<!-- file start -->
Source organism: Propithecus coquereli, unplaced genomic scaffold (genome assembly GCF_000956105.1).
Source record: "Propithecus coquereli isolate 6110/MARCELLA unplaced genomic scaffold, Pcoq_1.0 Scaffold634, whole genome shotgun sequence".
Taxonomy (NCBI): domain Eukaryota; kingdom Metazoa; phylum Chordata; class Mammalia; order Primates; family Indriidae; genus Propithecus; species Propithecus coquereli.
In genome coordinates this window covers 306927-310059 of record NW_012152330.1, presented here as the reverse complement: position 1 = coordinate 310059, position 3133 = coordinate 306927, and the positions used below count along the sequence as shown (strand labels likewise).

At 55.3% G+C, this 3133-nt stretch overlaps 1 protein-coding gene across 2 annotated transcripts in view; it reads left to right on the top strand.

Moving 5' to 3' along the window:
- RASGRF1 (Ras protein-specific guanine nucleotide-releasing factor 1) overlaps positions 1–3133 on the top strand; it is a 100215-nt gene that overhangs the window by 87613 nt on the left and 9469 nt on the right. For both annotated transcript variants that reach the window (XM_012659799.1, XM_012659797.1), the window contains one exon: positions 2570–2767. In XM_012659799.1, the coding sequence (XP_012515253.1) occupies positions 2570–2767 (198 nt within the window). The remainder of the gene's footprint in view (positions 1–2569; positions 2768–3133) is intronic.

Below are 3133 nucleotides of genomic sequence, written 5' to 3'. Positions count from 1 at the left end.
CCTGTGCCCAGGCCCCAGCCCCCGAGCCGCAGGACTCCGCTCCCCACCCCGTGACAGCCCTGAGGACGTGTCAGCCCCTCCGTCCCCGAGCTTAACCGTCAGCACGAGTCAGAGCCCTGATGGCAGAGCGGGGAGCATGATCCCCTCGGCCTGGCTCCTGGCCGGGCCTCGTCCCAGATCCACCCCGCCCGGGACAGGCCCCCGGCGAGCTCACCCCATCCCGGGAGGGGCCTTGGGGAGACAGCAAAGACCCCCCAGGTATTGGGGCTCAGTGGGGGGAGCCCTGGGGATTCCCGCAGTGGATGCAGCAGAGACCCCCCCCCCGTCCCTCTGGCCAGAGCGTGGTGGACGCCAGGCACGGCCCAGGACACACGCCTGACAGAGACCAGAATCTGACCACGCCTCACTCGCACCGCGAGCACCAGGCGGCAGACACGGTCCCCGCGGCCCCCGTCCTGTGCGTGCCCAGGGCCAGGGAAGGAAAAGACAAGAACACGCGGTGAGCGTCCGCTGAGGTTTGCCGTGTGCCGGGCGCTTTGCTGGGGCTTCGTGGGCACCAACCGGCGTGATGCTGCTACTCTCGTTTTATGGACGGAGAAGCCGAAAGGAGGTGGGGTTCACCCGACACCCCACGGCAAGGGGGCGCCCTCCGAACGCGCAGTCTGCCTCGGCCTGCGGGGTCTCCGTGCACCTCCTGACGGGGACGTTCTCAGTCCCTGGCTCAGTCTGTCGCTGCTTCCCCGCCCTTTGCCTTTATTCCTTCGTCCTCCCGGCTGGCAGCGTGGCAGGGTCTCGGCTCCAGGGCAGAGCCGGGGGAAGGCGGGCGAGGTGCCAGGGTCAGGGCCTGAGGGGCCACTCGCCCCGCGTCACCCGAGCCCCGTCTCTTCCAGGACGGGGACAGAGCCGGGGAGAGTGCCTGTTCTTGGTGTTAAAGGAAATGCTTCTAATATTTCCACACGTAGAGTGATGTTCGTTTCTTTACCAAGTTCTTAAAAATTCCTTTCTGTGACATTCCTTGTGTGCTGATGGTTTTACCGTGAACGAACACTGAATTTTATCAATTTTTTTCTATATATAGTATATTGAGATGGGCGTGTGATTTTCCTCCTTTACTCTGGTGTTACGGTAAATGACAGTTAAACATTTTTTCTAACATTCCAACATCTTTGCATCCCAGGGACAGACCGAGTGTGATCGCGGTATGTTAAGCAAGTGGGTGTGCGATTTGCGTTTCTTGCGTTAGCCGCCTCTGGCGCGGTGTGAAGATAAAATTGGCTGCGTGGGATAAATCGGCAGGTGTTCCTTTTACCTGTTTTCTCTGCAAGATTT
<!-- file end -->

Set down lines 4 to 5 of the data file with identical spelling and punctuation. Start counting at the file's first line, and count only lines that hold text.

In genome coordinates this window covers 306927-310059 of record NW_012152330.1, presented here as the reverse complement: position 1 = coordinate 310059, position 3133 = coordinate 306927, and the positions used below count along the sequence as shown (strand labels likewise).

At 55.3% G+C, this 3133-nt stretch overlaps 1 protein-coding gene across 2 annotated transcripts in view; it reads left to right on the top strand.